Schedule a free, confidential appointment with a Goldberg Kohn attorney. 

Call 312-284-3258 or contact us online.

Showing 10 posts in Whistleblower Awards.

Photo of

[UPDATED 2021] Can I Be Compensated For Being a Whistleblower?

One of the most common questions people have when they are considering whether to file a whistleblower lawsuit is whether any financial award is available to whistleblowers. In other words, can whistleblowers get paid? More

Photo of

Duke University Pays U.S. Government $112.5 Million to Settle False Claims Act Allegations

Duke University, a private research university in Durham, North Carolina, recently paid the U.S. government $112.5 million to settle allegations that it submitted falsified data in order to win federal research grants.  The settlement was announced on Monday, March 25, 2019, by the Department of Justice.  More

Photo of

Largest Ever Recovery in a Single-State False Claims Act Lawsuit: $330 Million Settlement with Sprint Communications

New York Attorney General Barbara D. Underwood and Acting Tax Commissioner Nonie Manion announced a record $330 million settlement with Sprint Communications on December 21, 2018.  This settlement is not only the largest-ever recovery by the New York Attorney General resulting from an action filed under the New York False Claims Act, but it is also the largest-ever recovery by a single state in an action brought under a state false claims act.    More

Photo of

The Virginia Birth-Related Neurological Injury Compensation Program Settles for $20.7 Million

The Virginia Birth-Related Neurological Injury Compensation Program ("The Program") and the Virginia Birth-Related Neurological Injury Compensation Fund ("The Fund") have recently agreed to pay a $20.7 million settlement to resolve FCA allegation brought against them by a whistleblower suit.  Relators allege that the defendants knowingly caused numerous Program participants to submit false claims to Medicaid.  By law, Medicaid is the "payer of last resort" for all healthcare claims for a covered beneficiary, meaning if another insurer or program has the responsibility to pay for medical costs incurred by a Medicaid-eligible individual, that entity is generally required to pay all of or part of the costs of the claim before Medicaid makes any payment.  If a third party is liable to pay for part of a Medicaid participant's care, "Medicaid will only pay that part of the care which is over and above the amount covered by the third party."[1]   The text of Va. Code Ann. §38.2-5009 specifically says that the Program will not cover any items or expenses that would be covered "under the laws of any state or the federal government except to the extent prohibited by federal law."  However, the Program and the Fund made themselves the de facto payers of last resort, improperly shifting payment onto the Medicaid program.  More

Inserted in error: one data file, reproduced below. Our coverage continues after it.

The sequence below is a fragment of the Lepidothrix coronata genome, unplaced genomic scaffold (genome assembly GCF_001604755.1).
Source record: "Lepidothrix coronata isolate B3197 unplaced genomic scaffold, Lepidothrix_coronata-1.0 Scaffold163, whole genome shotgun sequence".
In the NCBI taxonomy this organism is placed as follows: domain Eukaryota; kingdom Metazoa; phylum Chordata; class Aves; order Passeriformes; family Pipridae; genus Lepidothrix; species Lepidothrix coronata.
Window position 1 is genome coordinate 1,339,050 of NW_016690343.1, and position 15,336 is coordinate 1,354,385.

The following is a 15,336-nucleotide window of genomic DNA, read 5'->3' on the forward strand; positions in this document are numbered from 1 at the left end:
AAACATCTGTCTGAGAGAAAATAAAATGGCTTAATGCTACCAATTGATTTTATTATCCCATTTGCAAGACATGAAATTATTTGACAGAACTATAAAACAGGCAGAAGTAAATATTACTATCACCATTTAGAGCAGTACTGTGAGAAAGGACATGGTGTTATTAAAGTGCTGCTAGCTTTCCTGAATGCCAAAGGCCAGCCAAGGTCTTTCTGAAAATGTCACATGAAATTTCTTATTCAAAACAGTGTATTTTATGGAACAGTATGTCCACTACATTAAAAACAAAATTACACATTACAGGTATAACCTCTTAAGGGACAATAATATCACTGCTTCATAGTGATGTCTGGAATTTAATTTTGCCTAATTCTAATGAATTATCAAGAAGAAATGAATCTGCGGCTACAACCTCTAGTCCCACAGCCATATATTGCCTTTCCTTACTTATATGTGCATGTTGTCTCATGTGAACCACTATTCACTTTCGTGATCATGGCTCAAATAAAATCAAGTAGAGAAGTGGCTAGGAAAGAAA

Why Do So Many False Claims Cases Settle Before Trial?

It is widely recognized that many more False Claims Act (FCA) cases settle than go to trial.[1] While it is difficult to determine the exact proportion of cases that settle vs. cases that are tried, comprehensive reports on FCA developments published semi-annually indicate about a 16:1 ratio of notable settlements to verdicts/ judgments.[2] More

Photo of

Walgreens Agrees to Settle Three Civil Fraud Lawsuits Totaling Over $270 Million